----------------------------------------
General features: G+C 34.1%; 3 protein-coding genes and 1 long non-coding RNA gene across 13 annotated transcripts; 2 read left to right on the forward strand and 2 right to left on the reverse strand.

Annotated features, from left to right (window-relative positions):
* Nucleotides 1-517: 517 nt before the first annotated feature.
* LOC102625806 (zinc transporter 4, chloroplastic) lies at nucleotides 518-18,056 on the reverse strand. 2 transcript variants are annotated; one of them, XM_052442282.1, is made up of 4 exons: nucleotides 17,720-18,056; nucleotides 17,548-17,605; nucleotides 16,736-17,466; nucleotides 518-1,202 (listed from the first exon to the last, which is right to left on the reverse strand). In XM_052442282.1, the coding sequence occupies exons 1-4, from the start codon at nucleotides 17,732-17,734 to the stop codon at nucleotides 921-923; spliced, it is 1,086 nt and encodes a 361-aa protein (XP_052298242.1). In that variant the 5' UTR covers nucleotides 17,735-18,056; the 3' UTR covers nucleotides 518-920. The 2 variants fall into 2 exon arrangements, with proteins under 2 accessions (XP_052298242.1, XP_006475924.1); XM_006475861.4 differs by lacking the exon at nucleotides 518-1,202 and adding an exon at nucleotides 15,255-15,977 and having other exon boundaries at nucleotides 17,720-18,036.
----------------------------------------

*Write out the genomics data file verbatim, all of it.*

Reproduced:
General features: G+C 34.1%; 3 protein-coding genes and 1 long non-coding RNA gene across 13 annotated transcripts; 2 read left to right on the forward strand and 2 right to left on the reverse strand.

Annotated features, from left to right (window-relative positions):
* Nucleotides 1-517: 517 nt before the first annotated feature.
* LOC102625806 (zinc transporter 4, chloroplastic) lies at nucleotides 518-18,056 on the reverse strand. 2 transcript variants are annotated; one of them, XM_052442282.1, is made up of 4 exons: nucleotides 17,720-18,056; nucleotides 17,548-17,605; nucleotides 16,736-17,466; nucleotides 518-1,202 (listed from the first exon to the last, which is right to left on the reverse strand). In XM_052442282.1, the coding sequence occupies exons 1-4, from the start codon at nucleotides 17,732-17,734 to the stop codon at nucleotides 921-923; spliced, it is 1,086 nt and encodes a 361-aa protein (XP_052298242.1). In that variant the 5' UTR covers nucleotides 17,735-18,056; the 3' UTR covers nucleotides 518-920. The 2 variants fall into 2 exon arrangements, with proteins under 2 accessions (XP_052298242.1, XP_006475924.1); XM_006475861.4 differs by lacking the exon at nucleotides 518-1,202 and adding an exon at nucleotides 15,255-15,977 and having other exon boundaries at nucleotides 17,720-18,036.